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Broken ECOWAS imperils West Africa, requires redoubled efforts – ICG

The Economic Community of West African States (ECOWAS) should redouble efforts to win back the three Sahelian countries – Burkina Faso, Mali and Niger –…

The Economic Community of West African States (ECOWAS) should redouble efforts to win back the three Sahelian countries – Burkina Faso, Mali and Niger – that recently quit the regional bloc, the International Crisis Group (ICG) has urged.

In a new report, titled “What Turmoil in ECOWAS Means for Nigeria and Regional Stability”, the Brussels-based conflict prevention and peacebuilding organization warns that “a broken ECOWAS will erode decades of economic, political and security efforts in West Africa.”

The report, published on its website on March 29, observes that the exit of Burkina Faso, Mali and Niger will jeopardize joint efforts to curb security challenges, including jihadist insurgencies, banditry, transnational organised crime, as well as hurt West Africa’s economy.

Though the three nations represent only 17.4 percent of the region’s population and 10 percent of its $761 billion gross domestic product, ICG says failure to reverse their withdrawal will reduce ECOWAS’s market size and may halt several projects worth over $500 million.

The report warns that the countries’ hostility could prolong military rule, as the juntas would no longer be under the ECOWAS’s pressure to restore democracy. Crisis Group further warns that their departure could encourage other member states, risking the union’s disintegration.

For Nigeria, ICG says the division raises concerns as “The tumult in ECOWAS is, at least in part, a reflection of Nigeria’s diminished influence in West Africa”, a slide that started over a decade ago but “significantly aggravated during the eight years of Muhammadu Buhari’s lethargic presidency.”

Crisis Group warns that regional disagreement could worsen insecurity in northern Nigeria, saying a weakened ECOWAS shrinks the country’s clout and “could erode the support that Nigeria needs in its quest for permanent membership of a reformed UN Security Council.”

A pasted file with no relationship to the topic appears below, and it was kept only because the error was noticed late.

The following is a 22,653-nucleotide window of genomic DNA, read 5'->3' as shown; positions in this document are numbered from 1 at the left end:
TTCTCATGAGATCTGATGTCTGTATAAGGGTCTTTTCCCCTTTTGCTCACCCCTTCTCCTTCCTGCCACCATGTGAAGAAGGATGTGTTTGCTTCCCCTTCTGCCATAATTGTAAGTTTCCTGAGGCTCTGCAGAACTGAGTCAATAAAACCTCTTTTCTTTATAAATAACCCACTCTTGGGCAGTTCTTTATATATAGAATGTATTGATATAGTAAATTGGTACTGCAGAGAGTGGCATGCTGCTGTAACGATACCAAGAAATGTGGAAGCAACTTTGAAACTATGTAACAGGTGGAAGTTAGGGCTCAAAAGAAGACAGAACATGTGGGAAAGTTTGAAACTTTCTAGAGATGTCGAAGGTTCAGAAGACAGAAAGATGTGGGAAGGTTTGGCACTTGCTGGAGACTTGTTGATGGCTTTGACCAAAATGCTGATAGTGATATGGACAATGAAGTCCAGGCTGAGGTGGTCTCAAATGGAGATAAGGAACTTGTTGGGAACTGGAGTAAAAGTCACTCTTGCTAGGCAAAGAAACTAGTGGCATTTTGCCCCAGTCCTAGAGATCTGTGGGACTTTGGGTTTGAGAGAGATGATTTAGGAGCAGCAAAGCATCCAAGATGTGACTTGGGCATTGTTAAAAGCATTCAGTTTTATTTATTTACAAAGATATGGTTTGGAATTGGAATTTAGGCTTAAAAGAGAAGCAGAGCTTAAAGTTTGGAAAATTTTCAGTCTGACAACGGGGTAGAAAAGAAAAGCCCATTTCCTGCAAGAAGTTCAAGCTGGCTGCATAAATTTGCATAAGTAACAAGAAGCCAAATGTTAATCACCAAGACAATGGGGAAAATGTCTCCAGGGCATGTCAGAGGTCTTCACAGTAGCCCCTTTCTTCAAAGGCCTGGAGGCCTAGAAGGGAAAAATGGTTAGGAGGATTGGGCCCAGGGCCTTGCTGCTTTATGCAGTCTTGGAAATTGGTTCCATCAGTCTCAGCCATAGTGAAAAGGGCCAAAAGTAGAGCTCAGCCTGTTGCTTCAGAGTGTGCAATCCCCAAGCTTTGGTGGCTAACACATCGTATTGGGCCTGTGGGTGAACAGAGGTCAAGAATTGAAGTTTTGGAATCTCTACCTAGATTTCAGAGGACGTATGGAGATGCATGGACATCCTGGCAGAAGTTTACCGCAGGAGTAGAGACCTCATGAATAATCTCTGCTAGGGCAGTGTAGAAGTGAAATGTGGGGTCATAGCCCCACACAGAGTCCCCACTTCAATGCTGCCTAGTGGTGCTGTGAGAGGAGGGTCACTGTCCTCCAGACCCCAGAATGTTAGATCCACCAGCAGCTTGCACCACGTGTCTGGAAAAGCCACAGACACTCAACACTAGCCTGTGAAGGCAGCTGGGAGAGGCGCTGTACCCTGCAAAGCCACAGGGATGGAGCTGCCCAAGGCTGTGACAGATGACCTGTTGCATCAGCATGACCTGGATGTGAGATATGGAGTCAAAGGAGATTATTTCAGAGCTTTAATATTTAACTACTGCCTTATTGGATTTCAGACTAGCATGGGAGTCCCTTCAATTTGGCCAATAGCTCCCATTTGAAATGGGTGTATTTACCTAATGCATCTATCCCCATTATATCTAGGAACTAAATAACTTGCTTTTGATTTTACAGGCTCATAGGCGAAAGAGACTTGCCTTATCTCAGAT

The report, however, endorses ECOWAS’s commitment to dialogue with Burkina Faso, Mali and Niger, admitting that although wooing them back appears “a very tall order”, the bloc and its chairman, Nigeria’s President Bola Tinubu, should redouble efforts, particularly in five key areas.

First, Crisis Group urges fresh talks with the junta leaders through credible third-parties such as respected religious and traditional leaders, eminent persons (including members of the ECOWAS Committee of the Wise), prominent women leaders and credible civil society representatives.

ICG charges ECOWAS to address the breakaway countries’ grievances and review its programs and activities to reassure all members that it remains aligned (or is realigning) with its original mandate. It urges the bloc to help the nations to tackle insurgencies and activate the long-proposed regional counter-terrorism force.

ICG calls on ECOWAS to recognize the rising anti-French sentiments in Francophone countries, publicly demand equitable relations between them and Paris, and seek opportunities to reassert its own autonomy, in order to dispel the impression among some citizens that it is being teleguided by Western powers.

The organization advises Burkina Faso, Mali and Niger to rethink their current hardline stance and seize the olive branches ECOWAS is extending to them, “for the sake of regional comity and security and out of respect for their own citizens’ civil and political rights.”

The International Crisis Group says if all reconciliation efforts eventually fail, the regional body must seek an agreement with the breakaway countries, “for calibrated disengagement from the bloc and, subsequently, peaceful cohabitation.”

The agreement, according to the report, should include “procedures and timelines for relocating ECOWAS agencies and staff in Burkina Faso, Mali and Niger”, and also “clarify the status of citizens of the two blocs, in terms of their rights to movement, work and residence in the other bloc.”

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